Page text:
Please consult your veterinarian to develop an action plan
For each test, you have the possibility of receiving the following results: Clear, Carrier, or At Risk.
Clear means that your dog has two healthy copies of the gene sequence being tested and is not at risk for developing the associated disease, at least due to the effects of that mutation.
Carrier means that your dog carries one copy of healthy sequence and one copy of mutated sequence, and that he or she is not at risk for being clinically affected with the disease. Embark describes the carrier state only for diseases that are inherited in an autosomal recessive manner. Carriers will pass the mutated copy of the gene to about half of their offspring. Therefore, if you plan to breed a carrier, testing any potential mates is of the greatest importance. This will ensure you do not produce puppies who are at risk for developing the disease.
At Risk means that your dog has potential for showing clinical signs of the disease for which the mutation promotes risk.
For diseases that are inherited in an autosomal recessive fashion, it means your dog has two copies of the mutation.
For diseases expressed in a dominant manner, only one copy of the mutation is needed for a dog to be at risk.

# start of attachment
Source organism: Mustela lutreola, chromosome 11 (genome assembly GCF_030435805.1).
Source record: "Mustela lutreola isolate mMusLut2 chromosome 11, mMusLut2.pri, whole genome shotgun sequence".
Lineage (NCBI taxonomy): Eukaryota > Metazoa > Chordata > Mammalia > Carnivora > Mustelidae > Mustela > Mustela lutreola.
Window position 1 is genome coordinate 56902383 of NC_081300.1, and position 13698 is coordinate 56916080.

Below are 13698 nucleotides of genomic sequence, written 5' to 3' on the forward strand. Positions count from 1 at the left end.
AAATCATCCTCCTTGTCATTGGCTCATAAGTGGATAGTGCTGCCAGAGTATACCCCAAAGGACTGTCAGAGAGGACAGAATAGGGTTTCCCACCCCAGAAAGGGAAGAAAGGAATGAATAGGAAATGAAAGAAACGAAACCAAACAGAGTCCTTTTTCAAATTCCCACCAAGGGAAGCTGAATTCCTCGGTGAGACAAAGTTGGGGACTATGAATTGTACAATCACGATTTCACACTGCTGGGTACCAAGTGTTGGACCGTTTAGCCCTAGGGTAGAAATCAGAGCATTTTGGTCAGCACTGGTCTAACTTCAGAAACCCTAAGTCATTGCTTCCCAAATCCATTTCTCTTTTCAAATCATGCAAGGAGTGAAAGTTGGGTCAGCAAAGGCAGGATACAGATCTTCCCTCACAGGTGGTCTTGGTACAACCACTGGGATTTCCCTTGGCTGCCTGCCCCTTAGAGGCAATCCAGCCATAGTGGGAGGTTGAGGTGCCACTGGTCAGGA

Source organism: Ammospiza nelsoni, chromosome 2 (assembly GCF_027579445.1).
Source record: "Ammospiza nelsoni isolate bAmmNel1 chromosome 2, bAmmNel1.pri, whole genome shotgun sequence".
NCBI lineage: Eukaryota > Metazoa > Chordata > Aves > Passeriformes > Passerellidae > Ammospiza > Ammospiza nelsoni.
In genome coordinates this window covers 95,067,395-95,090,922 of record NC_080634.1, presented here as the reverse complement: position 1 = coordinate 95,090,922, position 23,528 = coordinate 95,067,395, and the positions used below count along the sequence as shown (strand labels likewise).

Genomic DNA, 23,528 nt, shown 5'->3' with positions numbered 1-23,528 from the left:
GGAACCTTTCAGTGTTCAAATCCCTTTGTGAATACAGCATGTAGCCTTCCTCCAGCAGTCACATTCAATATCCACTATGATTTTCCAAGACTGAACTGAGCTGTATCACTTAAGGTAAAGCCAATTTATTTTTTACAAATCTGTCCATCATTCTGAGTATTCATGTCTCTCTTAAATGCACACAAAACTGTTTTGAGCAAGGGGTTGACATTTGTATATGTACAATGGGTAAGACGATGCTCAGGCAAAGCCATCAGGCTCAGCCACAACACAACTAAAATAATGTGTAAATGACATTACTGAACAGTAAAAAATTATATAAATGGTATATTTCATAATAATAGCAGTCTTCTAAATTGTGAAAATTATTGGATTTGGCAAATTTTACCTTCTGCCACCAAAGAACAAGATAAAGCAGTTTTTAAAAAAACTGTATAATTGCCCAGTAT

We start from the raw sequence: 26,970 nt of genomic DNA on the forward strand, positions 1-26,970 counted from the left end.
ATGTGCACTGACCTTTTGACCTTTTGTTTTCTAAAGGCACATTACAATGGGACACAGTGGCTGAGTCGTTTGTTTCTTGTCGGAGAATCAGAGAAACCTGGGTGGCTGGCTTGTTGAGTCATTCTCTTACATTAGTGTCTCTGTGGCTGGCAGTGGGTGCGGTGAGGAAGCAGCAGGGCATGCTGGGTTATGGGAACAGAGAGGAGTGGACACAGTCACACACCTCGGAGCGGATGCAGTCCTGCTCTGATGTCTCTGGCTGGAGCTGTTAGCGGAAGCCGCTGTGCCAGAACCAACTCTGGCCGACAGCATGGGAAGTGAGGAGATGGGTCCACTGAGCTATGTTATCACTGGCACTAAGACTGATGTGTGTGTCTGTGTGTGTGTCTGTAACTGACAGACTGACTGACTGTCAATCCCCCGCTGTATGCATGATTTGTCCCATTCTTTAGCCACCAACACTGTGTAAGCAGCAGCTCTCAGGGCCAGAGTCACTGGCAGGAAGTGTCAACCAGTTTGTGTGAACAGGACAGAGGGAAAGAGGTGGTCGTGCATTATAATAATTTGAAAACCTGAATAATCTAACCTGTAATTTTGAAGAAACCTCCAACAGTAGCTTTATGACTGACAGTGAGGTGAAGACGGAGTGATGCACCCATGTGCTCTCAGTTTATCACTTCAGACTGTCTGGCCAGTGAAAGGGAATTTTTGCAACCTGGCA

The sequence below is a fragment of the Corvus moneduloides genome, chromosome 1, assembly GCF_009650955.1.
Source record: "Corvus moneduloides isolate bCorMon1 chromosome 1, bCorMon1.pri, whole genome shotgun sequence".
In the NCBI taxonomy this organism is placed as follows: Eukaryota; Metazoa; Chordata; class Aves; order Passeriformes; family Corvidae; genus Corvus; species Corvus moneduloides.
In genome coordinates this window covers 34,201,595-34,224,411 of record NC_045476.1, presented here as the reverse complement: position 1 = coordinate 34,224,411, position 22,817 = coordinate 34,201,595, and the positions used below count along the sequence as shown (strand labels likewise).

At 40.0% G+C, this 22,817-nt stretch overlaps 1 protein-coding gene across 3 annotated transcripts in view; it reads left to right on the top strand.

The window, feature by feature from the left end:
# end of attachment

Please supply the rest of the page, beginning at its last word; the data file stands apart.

For diseases that are X-linked (the mutation resides on the X chromosome) male dogs need just one copy of the mutation to be at risk—as they have only one X chromosome. For recessively inherited conditions, female dogs require two copies of the mutation to be at risk. Female dogs who have one copy of a recessively inherited X-linked mutation are often referred to as carriers, but they can exhibit signs of disease that range from clinically asymptomatic to fully affected. This is due to a phenomenon known as X-Chromosome Inactivation.
Some mutations are described to be incompletely penetrant. This means that not all dogs with an at-risk genotype will develop clinical signs of the disease. It is likely that the effects of these mutations are impacted by other genetic and environmental factors. In some cases, we can give you an idea of your dog's individual risk based on the prevalence of the disease in question in your dog's breed, but in many cases we cannot due to lack of current published research.
Keep in mind that an at-risk result is by no means a clinical diagnosis. We strongly recommend contacting your veterinarian to determine the best steps for testing, treating, and monitoring your dog. Embark's team of veterinary geneticists are available to speak with you and your veterinarian as well.